No Repeat of Election Night 2000
CBS News' Mason is intent on not making the same mistakes
By Bill McConnell -- Broadcasting & Cable, 10/17/2004 8:00:00 PM
CBS News Vice President Linda Mason hasn't forgotten the debacle of Election Night 2000 and knows the White House race could be every bit as tight this time around. She remembers how Voters News Service (VNS)—the vote-counting consortium formed by ABC, CBS, NBC, Fox News Channel, CNN and the Associated Press—greatly underestimated Florida's absentee ballot, which prompted the networks to call the state for Gore shortly before 8 p.m. on Election Night. When the errors become evident by 10 p.m., the networks admitted they'd been premature. More blunders by VNS led Fox News to call Florida for Bush at 2:16 a.m. The other networks followed Fox's lead shortly after, only to be forced to later declare the race too close to call. The polling disaster kicked off a month-long electoral crisis and forced the networks to disband VNS. In its place, the networks and AP have created the National Election Pool (NEP), which they claim is better prepared for a close race. B&C's Bill McConnell discussed changes in Election Night prognostication with Mason, CBS' representative at NEP. She led the network's investigation into the 2000 election meltdown and authored an 87-page report detailing the mistakes. She knows this election seems likely to be just as close as the last one.
How likely are the networks to blow their calls this time around?
I'm extremely confident we won't have the same troubles. VNS models were all wrong, and their computers broke down. We've tested the new system thoroughly during the primaries, and we've done hours of simulated stress tests, overloading the system to make sure computers won't break down.
What's different besides better computers?
First thing we've changed is, we've split the jobs VNS did in 2000 between two organizations. VNS computers were put under tremendous stress. Now AP will have responsibility for collecting official tabulated results from election officials. Edison Media Research will be doing the exit polling. This system is much more robust because the two tasks will be checking on each other.
Does this mean competing news organizations will be calling different states at the same time?
No. To make projections, all the networks are getting the same data. NEP flatly says no one will call a race in any state before its scheduled close but, once a state's polls close, every network will make its own decision on when to call a race. But you'll see differences between the networks' predictions. At CBS, we have a decision desk where our analysts have worked out models used to make our own predictions. During the Iowa primary, CBS was first calling for Kerry. In Wisconsin, CBS was dead last calling that state for Kerry because Madison and Milwaukee results had not been received. I thought it was a dangerous thing to do. Everybody else called it earlier. It's great that they we're right, but you want to know why you're right.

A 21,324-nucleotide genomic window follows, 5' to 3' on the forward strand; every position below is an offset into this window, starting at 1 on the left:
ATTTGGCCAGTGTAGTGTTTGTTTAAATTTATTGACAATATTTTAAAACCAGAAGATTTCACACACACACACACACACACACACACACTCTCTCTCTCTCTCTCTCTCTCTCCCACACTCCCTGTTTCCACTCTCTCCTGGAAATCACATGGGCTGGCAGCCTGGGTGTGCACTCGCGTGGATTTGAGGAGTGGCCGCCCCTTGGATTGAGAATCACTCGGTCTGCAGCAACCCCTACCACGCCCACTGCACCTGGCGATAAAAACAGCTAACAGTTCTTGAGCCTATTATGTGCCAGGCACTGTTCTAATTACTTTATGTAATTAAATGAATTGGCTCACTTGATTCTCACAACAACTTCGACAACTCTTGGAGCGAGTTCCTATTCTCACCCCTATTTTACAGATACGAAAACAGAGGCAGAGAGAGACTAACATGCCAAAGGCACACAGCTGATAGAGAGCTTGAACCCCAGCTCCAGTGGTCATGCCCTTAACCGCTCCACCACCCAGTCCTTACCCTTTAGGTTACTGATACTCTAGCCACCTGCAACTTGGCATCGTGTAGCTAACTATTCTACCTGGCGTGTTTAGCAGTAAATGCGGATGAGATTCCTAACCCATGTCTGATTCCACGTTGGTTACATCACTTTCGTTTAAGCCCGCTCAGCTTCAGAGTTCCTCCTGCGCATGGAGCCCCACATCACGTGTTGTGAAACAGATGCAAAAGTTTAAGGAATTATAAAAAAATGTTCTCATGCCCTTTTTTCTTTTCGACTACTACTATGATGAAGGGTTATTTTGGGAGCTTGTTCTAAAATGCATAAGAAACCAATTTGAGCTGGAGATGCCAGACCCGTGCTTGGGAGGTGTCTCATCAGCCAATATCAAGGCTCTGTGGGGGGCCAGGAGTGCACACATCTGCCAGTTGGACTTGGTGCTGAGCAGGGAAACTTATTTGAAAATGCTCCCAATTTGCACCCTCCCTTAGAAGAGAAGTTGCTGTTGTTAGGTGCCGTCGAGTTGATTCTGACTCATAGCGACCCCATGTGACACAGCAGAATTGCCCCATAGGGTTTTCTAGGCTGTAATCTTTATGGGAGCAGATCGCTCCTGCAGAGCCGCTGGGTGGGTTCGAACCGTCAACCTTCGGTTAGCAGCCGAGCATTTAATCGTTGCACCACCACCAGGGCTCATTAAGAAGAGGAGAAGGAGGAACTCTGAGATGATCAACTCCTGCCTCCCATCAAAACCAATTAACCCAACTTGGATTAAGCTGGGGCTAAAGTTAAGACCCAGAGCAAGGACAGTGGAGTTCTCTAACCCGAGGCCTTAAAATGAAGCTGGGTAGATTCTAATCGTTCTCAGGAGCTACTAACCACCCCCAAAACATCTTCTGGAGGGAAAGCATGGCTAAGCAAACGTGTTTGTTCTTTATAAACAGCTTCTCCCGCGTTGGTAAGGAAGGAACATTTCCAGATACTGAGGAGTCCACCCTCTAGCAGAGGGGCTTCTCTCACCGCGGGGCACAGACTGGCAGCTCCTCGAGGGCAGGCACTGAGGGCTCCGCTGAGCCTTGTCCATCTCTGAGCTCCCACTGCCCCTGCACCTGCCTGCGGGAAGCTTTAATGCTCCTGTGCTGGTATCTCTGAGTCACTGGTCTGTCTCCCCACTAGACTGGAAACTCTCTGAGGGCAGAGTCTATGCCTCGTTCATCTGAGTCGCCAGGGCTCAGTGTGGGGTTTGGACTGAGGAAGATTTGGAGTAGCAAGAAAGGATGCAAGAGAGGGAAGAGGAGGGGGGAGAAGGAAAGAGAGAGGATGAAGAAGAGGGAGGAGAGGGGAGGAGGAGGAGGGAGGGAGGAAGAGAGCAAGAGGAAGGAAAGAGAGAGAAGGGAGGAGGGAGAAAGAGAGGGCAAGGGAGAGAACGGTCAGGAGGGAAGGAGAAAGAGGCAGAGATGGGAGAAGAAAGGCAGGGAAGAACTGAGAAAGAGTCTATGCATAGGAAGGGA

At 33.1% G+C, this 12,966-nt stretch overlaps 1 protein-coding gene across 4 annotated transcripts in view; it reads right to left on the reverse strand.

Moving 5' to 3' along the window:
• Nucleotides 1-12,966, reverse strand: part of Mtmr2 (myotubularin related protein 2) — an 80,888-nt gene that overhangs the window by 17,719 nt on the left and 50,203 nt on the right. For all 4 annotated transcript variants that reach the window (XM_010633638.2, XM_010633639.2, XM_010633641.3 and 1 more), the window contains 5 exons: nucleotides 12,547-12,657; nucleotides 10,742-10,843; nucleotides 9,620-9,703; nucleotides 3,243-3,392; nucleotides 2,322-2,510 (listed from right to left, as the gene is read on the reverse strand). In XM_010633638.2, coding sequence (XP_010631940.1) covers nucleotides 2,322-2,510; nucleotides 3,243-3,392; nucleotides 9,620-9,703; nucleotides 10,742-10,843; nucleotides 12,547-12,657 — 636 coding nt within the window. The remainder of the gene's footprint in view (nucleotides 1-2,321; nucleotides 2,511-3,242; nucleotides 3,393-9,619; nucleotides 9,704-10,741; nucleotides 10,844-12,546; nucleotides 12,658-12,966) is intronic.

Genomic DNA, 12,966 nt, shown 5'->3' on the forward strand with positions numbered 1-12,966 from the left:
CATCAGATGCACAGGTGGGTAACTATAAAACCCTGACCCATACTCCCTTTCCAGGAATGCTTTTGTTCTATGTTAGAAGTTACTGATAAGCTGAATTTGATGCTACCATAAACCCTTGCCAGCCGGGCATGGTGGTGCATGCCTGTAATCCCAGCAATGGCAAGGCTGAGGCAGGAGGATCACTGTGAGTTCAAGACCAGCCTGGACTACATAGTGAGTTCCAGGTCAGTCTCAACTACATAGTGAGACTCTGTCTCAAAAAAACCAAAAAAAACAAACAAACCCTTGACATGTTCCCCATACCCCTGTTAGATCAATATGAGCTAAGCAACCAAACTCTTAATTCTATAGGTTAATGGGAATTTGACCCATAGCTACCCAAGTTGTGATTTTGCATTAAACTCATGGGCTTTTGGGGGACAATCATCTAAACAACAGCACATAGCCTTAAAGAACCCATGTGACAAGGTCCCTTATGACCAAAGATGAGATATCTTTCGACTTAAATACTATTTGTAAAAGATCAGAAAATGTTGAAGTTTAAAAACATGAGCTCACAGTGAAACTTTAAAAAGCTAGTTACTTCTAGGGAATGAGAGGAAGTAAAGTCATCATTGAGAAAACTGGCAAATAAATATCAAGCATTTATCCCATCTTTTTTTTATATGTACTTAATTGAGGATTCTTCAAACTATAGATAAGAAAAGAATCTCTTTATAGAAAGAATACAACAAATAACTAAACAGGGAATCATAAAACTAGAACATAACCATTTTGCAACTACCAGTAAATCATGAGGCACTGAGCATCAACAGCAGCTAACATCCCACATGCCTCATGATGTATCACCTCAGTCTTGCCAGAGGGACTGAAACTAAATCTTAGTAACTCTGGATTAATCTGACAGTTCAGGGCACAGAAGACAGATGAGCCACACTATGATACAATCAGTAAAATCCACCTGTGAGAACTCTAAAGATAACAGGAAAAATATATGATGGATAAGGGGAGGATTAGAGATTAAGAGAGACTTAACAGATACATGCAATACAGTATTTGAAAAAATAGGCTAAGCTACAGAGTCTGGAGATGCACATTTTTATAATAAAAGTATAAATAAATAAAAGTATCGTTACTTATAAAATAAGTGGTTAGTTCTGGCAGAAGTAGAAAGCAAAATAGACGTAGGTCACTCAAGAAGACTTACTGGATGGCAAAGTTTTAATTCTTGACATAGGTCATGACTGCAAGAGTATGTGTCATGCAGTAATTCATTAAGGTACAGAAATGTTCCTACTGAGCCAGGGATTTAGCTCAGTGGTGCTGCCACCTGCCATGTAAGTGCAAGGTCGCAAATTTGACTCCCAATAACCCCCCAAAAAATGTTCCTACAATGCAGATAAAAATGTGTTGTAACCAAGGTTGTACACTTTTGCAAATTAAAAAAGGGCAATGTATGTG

What else is CBS doing differently?
We've brought our decision desk into the newsroom. In 2000, we were on a separate floor analyzing the returns. We knew there were problems in Florida, but that didn't get communicated to the newsroom.
We will now have a correspondent assigned to the decision desk. If the same problems occur this year, the newsroom will learn about them immediately, and so will viewers. Throughout the evening, we plan to be transparent. Viewers will be along with us in knowing what's happening with vote counts rather than CBS appearing omniscient, as we have in the past. If a counting error leads us to restate a vote, we'll tell viewers why.
But better transparency is not enough. We'll also make it clear when our predictions are based on exit-poll data and our estimates. Viewers will be constantly reminded that mistakes can result. After investigating last election's problems, I learned to my shock there are 2 million uncounted votes in national elections. There are malfunctioning machines and lost bags of votes. All kinds of things happen in a close election, and those votes mean a lot. Every deviation is going to have an effect.
We've also improved how we deal with statistical problems encountered in 2000. We feel we've developed more-appropriate estimates of sampling errors. We don't rely just on exit polls. We will do all we can to report actual returns as soon as possible. We've added sample precincts statistically chosen. You need to see the raw vote to see what's exactly happened. It varies from state to state when tabulated results become available; some are released right away, and some take longer.
If the election is too close to call even after all the polls close, will you admit it or take your best guess to predict a winner?
If it's very close—and there's every indication it will be—one thing we learned in 2000 is that many small things have the power to sway a state one way or another. There's no pressure from Dan or Andy [Anchor Dan Rather or News Division President Andrew Heyward] to be first to call a state. The pressure is to be right.
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